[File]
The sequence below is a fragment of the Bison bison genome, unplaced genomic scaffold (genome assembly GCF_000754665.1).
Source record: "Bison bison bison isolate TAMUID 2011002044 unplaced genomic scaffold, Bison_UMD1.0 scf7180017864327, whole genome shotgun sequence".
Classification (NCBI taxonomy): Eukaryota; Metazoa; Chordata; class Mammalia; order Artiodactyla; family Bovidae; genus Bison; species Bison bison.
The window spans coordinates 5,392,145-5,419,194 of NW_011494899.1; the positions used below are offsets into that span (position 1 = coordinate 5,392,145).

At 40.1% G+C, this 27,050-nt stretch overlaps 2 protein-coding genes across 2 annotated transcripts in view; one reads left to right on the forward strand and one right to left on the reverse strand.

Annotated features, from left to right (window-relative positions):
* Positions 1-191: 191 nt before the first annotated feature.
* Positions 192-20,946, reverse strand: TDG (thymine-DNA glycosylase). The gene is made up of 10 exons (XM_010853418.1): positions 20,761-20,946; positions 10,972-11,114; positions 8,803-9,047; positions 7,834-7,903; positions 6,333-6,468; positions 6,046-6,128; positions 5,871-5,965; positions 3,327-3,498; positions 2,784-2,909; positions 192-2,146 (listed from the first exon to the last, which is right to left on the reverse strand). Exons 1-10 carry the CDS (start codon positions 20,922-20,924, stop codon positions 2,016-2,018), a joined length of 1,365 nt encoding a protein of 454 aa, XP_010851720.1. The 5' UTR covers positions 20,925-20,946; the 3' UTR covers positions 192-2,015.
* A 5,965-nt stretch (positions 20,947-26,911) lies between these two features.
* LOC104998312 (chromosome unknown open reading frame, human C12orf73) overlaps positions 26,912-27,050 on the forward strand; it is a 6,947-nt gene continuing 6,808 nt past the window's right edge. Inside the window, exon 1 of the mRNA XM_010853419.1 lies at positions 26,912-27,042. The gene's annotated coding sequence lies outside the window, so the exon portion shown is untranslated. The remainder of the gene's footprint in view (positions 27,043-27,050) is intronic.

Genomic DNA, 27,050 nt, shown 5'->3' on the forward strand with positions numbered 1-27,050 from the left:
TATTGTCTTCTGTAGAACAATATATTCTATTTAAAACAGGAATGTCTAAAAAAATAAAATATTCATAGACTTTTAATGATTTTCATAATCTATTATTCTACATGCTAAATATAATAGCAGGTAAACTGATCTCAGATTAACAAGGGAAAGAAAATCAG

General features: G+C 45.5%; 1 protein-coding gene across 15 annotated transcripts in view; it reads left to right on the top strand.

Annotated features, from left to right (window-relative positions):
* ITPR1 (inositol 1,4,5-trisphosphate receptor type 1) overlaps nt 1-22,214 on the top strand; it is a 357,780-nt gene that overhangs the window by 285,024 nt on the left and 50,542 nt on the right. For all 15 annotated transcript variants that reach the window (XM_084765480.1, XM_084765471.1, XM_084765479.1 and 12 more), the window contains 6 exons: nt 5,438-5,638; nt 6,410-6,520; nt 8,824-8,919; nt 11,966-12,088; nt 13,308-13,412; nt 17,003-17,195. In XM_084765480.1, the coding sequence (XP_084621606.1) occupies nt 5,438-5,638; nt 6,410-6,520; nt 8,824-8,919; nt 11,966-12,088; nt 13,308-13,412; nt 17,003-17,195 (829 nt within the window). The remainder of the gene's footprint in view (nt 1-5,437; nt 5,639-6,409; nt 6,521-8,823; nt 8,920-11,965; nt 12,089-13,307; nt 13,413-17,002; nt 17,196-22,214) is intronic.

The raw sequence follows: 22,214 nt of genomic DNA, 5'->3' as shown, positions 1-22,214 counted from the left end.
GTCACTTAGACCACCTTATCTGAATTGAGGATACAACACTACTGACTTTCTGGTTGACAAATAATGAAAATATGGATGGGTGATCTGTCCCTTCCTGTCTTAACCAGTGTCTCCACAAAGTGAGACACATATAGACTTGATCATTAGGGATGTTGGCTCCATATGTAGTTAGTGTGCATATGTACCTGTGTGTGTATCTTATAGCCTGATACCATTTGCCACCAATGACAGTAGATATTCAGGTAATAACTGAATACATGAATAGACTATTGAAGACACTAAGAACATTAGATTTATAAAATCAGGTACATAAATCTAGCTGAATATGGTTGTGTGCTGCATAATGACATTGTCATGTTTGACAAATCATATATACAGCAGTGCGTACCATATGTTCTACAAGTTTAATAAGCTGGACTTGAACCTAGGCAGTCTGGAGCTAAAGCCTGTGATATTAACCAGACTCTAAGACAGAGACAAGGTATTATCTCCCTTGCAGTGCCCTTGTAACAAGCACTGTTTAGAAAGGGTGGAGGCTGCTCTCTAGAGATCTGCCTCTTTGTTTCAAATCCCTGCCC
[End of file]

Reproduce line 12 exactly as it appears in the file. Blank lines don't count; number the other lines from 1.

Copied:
TATTGTCTTCTGTAGAACAATATATTCTATTTAAAACAGGAATGTCTAAAAAAATAAAATATTCATAGACTTTTAATGATTTTCATAATCTATTATTCTACATGCTAAATATAATAGCAGGTAAACTGATCTCAGATTAACAAGGGAAAGAAAATCAG